Celebrating Cancer Survivors

June is National Cancer Survivor Month, a time to celebrate and recognize cancer survivors, inspire those recently diagnosed, and, most importantly, to celebrate life.

During the month, cancer survivors and supporters in communities around the world unite to celebrate life and raise awareness of the challenges faced by cancer survivors.

It is a time for everyone to celebrate, whether you’re a cancer survivor, a family member, friend, or medical professional.  The month provides an opportunity for all people living with a history of cancer to connect with each other, celebrate milestones, and recognize those who have supported them along the way.  It is also a time to draw attention to the ongoing challenges of cancer survivorship in order to promote more resources, research, and survivor-friendly legislation to improve cancer survivors’ quality of life.

Thanks to advances in cancer prevention, early detection, treatment, and follow-up care, more people than ever before are surviving the disease.  According to the official website for the National Cancer Survivors Day, more than 15.5 million people are alive today after being diagnosed with cancer in the United States alone.

However, surviving cancer can leave a host of problems in its wake.  Cancer survivors may face numerous challenges during and after treatment, including limited access to cancer specialists and promising new treatments, denial of health insurance and life insurance coverage, difficulty finding jobs, and economic burdens due to mounting medical expenses and lost wages.  Cancer survivors are also at greater risk for developing second cancers and other health conditions.

If you, or a loved one, have been diagnosed with cancer, please contact our center today.  Whether you would like to discuss treatment options, or get a second option, we are here to help in any way we can.

The Role of Nutrition in Cancer Care

March is National Nutrition Month.  A nutrition education and information campaign, created by the Academy of Nutrition and Dietetics, that focuses on the importance of making informed food choices and developing sound eating and physical activity habits.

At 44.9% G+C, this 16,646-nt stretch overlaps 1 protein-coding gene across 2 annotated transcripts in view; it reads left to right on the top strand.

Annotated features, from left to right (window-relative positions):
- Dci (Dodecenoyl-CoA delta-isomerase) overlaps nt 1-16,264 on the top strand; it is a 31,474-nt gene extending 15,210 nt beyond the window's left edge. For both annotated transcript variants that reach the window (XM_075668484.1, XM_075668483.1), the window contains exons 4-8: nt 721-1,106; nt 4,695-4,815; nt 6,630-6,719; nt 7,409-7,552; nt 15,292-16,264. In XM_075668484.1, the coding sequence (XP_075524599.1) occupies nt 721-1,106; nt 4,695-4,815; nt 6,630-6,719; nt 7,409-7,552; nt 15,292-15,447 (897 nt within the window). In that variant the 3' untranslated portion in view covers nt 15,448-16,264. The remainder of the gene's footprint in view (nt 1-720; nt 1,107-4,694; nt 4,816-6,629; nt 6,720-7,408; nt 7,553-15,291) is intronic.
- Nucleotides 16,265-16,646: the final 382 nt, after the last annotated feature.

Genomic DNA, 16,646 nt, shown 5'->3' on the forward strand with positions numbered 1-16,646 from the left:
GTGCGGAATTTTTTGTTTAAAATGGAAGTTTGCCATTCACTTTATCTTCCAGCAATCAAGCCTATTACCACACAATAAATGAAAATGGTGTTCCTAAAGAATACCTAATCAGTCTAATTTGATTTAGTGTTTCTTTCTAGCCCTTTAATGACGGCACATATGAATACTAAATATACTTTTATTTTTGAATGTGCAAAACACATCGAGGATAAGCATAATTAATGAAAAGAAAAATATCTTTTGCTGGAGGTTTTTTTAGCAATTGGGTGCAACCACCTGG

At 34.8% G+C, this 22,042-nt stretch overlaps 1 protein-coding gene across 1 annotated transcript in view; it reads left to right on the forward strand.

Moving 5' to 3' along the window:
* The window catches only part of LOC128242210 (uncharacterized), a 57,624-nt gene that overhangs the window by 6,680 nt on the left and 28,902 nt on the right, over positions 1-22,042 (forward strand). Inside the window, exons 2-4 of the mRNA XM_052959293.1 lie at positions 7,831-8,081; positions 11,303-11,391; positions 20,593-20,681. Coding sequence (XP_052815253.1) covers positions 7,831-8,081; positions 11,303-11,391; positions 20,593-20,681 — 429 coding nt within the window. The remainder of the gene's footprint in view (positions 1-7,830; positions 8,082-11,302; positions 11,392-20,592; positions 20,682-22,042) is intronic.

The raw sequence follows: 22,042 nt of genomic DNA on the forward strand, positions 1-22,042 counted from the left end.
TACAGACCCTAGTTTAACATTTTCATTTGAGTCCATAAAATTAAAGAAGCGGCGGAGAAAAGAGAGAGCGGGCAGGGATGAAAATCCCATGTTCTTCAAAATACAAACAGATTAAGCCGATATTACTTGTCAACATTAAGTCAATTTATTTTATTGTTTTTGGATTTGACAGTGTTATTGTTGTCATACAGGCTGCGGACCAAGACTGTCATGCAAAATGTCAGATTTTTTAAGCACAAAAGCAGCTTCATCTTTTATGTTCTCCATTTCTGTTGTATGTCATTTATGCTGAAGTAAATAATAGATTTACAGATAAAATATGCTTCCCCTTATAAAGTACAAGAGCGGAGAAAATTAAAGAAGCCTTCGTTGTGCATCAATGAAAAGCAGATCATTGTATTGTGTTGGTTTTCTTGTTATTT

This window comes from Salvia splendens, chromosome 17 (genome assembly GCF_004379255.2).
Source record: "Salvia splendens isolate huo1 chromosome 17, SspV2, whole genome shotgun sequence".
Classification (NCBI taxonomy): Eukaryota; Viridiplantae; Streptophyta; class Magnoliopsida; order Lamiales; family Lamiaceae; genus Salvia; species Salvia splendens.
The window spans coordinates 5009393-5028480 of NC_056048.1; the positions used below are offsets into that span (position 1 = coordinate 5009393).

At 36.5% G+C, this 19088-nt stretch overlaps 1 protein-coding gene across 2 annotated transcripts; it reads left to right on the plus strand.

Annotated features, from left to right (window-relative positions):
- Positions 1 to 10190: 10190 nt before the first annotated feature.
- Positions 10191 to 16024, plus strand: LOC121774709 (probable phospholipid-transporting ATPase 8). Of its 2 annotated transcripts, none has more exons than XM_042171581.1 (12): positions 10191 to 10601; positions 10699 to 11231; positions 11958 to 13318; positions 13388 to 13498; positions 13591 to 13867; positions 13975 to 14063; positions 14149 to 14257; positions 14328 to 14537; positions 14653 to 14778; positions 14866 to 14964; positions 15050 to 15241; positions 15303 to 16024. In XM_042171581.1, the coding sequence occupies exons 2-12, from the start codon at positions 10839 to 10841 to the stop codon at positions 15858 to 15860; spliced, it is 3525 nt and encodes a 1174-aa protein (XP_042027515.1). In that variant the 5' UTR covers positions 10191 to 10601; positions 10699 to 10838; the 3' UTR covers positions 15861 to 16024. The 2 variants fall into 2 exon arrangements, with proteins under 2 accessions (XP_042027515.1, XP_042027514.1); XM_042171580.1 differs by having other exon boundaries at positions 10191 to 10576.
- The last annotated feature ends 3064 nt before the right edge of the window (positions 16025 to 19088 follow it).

We all know that good nutrition is important for good health.  This statement is even truer for cancer patients.  Eating the right kinds of foods before, during, and after cancer treatment can help patients feel better and stay stronger.

Sometimes a registered dietitian, or nutritionist, is part of the team of health professionals that help with cancer treatment and recovery.  A dietitian will work with patients, their families, and the rest of the medical team to manage the patient’s diet during and after cancer treatment.  Nutrition therapy is used to help cancer patients keep a healthy body weight, maintain strength, keep body tissue healthy, and decrease side effects both during and after treatment.

For many patients, the effects of cancer and cancer treatments make it hard to eat well.  Cancer treatments that affect nutrition include chemotherapy, hormone therapy, radiation therapy, surgery, immunotherapy, and stem cell transplant.  When the head, neck, esophagus, stomach, intestines, pancreas, or liver are affected by the cancer treatment, it is hard to take in enough nutrients to stay healthy.  Cancer and cancer treatments may affect taste, smell, appetite, and the ability to eat enough food or absorb the nutrients from food.  This can cause malnutrition, which is a condition caused by a lack of key nutrients.

Cancer and cancer treatment can change your body’s nutritional needs.  Even if you ate well before, it is a good idea to ask your team about healthy eating during treatment to ensure that you are getting the nutrients you need to help your body handle the rigors of treatment and heal faster.  Ask your healthcare team for eating advice specific to your situation and follow these general guidelines:

– Eat vegetables and fruits, if possible at least five servings/day

– Eat dark green leafy and cruciferous vegetables such broccoli, spinach and kale daily

– Limit your intake of red meat, sugar and high-fat foods

– Eat whole grains and legumes such as whole wheat bread, brown rice and beans

– Avoid alcohol

– Limit the amount of salt-cured, smoked and pickled foods

– Drink fluids to stay hydrated

Study Finds SBRT Better than Surgery in Post-Treatment Lung Cancer Survival

In a recent new study published online in the Journal of Clinical Oncology, a peer-reviewed medical journal published by the American Society of Clinical Oncology, patients with non-small cell lung cancer who underwent stereotactic body radiation therapy (SBRT) had a better post-treatment survival rate than those who received surgery.

The gold standard for the treatment of early-stage lung cancer has long been surgery, but accurately targeted radiation is emerging as a viable nonsurgical alternative, especially for older patients who have a high risk of surgical complications.